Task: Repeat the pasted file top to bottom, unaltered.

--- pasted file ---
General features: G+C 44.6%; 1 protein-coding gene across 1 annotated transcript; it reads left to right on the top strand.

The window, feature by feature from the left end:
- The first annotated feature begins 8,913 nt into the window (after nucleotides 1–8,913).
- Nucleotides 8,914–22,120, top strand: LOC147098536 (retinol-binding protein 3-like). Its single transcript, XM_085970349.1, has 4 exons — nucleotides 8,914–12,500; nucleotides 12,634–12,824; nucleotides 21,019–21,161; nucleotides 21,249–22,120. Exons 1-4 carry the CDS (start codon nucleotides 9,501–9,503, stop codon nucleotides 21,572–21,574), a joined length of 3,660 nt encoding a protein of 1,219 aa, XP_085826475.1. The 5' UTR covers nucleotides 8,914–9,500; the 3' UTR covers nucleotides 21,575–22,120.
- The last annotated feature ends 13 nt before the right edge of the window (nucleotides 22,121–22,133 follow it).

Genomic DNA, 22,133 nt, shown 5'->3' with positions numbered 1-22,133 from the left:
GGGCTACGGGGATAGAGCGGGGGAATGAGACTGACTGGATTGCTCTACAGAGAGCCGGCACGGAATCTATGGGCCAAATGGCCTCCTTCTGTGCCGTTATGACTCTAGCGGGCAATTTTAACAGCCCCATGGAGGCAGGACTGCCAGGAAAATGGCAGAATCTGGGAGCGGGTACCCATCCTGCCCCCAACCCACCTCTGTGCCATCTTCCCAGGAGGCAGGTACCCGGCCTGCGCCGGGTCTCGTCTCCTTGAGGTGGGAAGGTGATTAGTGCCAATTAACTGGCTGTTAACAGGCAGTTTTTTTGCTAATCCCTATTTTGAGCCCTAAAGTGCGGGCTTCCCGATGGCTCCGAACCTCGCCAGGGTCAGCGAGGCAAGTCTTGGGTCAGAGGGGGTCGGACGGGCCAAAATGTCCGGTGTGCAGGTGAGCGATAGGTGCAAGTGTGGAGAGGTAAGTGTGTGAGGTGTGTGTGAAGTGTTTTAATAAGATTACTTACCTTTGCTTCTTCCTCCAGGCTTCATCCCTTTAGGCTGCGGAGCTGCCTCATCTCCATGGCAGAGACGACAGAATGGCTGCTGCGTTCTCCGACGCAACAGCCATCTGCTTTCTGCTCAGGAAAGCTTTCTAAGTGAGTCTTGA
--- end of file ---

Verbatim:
General features: G+C 44.6%; 1 protein-coding gene across 1 annotated transcript; it reads left to right on the top strand.

The window, feature by feature from the left end:
- The first annotated feature begins 8,913 nt into the window (after nucleotides 1–8,913).
- Nucleotides 8,914–22,120, top strand: LOC147098536 (retinol-binding protein 3-like). Its single transcript, XM_085970349.1, has 4 exons — nucleotides 8,914–12,500; nucleotides 12,634–12,824; nucleotides 21,019–21,161; nucleotides 21,249–22,120. Exons 1-4 carry the CDS (start codon nucleotides 9,501–9,503, stop codon nucleotides 21,572–21,574), a joined length of 3,660 nt encoding a protein of 1,219 aa, XP_085826475.1. The 5' UTR covers nucleotides 8,914–9,500; the 3' UTR covers nucleotides 21,575–22,120.
- The last annotated feature ends 13 nt before the right edge of the window (nucleotides 22,121–22,133 follow it).

Genomic DNA, 22,133 nt, shown 5'->3' with positions numbered 1-22,133 from the left:
GGGCTACGGGGATAGAGCGGGGGAATGAGACTGACTGGATTGCTCTACAGAGAGCCGGCACGGAATCTATGGGCCAAATGGCCTCCTTCTGTGCCGTTATGACTCTAGCGGGCAATTTTAACAGCCCCATGGAGGCAGGACTGCCAGGAAAATGGCAGAATCTGGGAGCGGGTACCCATCCTGCCCCCAACCCACCTCTGTGCCATCTTCCCAGGAGGCAGGTACCCGGCCTGCGCCGGGTCTCGTCTCCTTGAGGTGGGAAGGTGATTAGTGCCAATTAACTGGCTGTTAACAGGCAGTTTTTTTGCTAATCCCTATTTTGAGCCCTAAAGTGCGGGCTTCCCGATGGCTCCGAACCTCGCCAGGGTCAGCGAGGCAAGTCTTGGGTCAGAGGGGGTCGGACGGGCCAAAATGTCCGGTGTGCAGGTGAGCGATAGGTGCAAGTGTGGAGAGGTAAGTGTGTGAGGTGTGTGTGAAGTGTTTTAATAAGATTACTTACCTTTGCTTCTTCCTCCAGGCTTCATCCCTTTAGGCTGCGGAGCTGCCTCATCTCCATGGCAGAGACGACAGAATGGCTGCTGCGTTCTCCGACGCAACAGCCATCTGCTTTCTGCTCAGGAAAGCTTTCTAAGTGAGTCTTGA